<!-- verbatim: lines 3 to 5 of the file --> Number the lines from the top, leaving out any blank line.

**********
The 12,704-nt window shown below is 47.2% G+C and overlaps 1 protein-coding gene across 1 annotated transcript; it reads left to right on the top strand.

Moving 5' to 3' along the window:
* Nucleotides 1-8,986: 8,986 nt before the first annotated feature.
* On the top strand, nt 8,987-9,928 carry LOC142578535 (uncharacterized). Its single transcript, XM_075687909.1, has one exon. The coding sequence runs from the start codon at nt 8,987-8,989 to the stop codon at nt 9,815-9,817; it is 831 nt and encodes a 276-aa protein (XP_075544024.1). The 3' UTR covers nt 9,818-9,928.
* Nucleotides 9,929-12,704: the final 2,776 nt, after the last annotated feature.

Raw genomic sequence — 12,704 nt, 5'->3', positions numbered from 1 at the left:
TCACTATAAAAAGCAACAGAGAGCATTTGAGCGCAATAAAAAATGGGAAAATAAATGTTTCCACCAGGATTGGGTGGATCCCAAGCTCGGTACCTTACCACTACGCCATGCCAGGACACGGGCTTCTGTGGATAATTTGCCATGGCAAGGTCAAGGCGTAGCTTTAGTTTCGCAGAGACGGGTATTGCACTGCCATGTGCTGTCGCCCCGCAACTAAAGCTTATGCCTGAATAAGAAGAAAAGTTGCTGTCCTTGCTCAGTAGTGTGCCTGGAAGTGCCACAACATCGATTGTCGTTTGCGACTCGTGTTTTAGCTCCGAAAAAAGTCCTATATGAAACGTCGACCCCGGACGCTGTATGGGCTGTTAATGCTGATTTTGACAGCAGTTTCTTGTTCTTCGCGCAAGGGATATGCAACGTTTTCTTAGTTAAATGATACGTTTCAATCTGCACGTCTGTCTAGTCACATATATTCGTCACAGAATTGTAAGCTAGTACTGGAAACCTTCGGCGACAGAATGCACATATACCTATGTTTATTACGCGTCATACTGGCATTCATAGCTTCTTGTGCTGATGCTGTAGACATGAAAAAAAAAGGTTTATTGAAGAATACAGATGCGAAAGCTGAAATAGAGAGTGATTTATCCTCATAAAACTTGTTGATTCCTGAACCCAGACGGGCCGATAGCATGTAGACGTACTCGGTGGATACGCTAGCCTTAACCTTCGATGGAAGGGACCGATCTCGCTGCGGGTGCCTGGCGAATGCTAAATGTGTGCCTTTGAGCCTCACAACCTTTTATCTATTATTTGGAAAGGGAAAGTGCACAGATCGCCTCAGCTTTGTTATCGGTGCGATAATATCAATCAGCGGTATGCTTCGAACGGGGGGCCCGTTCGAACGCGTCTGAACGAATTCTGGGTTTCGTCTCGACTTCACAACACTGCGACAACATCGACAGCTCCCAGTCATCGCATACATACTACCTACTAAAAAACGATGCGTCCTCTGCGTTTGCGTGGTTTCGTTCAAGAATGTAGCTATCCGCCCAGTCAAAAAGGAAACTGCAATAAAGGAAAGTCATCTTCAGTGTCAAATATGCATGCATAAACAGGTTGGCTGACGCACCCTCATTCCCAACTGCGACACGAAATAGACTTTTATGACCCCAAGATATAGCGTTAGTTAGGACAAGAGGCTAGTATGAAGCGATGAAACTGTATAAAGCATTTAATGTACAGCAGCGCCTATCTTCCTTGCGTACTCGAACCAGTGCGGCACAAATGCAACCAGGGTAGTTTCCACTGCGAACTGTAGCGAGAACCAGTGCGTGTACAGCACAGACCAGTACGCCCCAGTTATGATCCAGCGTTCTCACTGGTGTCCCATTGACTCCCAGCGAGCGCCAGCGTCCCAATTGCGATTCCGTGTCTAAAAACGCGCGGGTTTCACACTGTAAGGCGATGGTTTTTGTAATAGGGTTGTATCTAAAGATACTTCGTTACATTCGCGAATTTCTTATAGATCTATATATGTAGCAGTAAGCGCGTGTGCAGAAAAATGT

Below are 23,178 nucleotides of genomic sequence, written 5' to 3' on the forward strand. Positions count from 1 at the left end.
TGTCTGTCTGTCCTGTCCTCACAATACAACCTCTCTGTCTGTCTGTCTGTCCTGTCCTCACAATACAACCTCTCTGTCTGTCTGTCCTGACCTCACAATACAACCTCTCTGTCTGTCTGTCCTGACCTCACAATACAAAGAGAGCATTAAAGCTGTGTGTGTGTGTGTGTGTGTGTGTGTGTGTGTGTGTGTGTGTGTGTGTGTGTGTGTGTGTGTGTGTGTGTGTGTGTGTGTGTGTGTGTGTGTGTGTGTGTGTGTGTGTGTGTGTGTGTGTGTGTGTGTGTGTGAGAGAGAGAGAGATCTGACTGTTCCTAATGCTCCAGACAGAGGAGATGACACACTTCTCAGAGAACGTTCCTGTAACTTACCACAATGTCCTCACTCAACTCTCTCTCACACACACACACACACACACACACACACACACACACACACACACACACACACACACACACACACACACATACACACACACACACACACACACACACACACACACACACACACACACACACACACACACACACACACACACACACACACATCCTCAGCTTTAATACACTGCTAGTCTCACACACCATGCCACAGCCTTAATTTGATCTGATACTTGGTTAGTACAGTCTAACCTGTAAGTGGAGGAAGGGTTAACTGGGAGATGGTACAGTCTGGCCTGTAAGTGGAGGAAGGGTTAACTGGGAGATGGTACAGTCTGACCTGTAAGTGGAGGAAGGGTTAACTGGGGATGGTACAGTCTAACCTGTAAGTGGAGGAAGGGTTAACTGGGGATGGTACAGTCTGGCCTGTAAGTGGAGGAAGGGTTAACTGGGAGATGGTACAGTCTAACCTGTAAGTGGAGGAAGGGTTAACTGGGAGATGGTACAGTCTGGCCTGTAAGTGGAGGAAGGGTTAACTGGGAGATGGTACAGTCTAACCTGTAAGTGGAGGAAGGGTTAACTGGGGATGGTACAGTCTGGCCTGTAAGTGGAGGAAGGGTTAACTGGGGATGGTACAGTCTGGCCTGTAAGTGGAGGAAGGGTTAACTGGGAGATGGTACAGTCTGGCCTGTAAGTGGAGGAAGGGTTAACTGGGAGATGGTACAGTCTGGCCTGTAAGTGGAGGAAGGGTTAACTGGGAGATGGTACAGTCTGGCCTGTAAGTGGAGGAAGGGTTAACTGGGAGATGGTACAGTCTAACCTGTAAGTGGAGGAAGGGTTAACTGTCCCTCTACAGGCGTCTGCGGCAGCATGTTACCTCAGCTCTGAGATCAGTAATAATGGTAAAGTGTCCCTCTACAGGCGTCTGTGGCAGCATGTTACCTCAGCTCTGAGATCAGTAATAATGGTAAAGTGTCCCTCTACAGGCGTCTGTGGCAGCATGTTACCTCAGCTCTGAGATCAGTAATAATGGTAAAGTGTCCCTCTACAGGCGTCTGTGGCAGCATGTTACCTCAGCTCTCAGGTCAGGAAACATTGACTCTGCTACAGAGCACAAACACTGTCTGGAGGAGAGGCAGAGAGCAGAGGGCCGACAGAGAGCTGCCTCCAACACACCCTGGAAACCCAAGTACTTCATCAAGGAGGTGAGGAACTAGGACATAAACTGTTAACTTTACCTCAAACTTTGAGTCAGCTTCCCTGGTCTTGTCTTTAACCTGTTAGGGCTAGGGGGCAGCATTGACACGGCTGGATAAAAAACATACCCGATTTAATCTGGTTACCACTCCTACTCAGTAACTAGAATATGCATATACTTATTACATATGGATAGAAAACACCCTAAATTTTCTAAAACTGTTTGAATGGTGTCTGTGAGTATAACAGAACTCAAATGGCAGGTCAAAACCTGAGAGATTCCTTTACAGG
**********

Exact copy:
* Nucleotides 1-8,986: 8,986 nt before the first annotated feature.
* On the top strand, nt 8,987-9,928 carry LOC142578535 (uncharacterized). Its single transcript, XM_075687909.1, has one exon. The coding sequence runs from the start codon at nt 8,987-8,989 to the stop codon at nt 9,815-9,817; it is 831 nt and encodes a 276-aa protein (XP_075544024.1). The 3' UTR covers nt 9,818-9,928.
* Nucleotides 9,929-12,704: the final 2,776 nt, after the last annotated feature.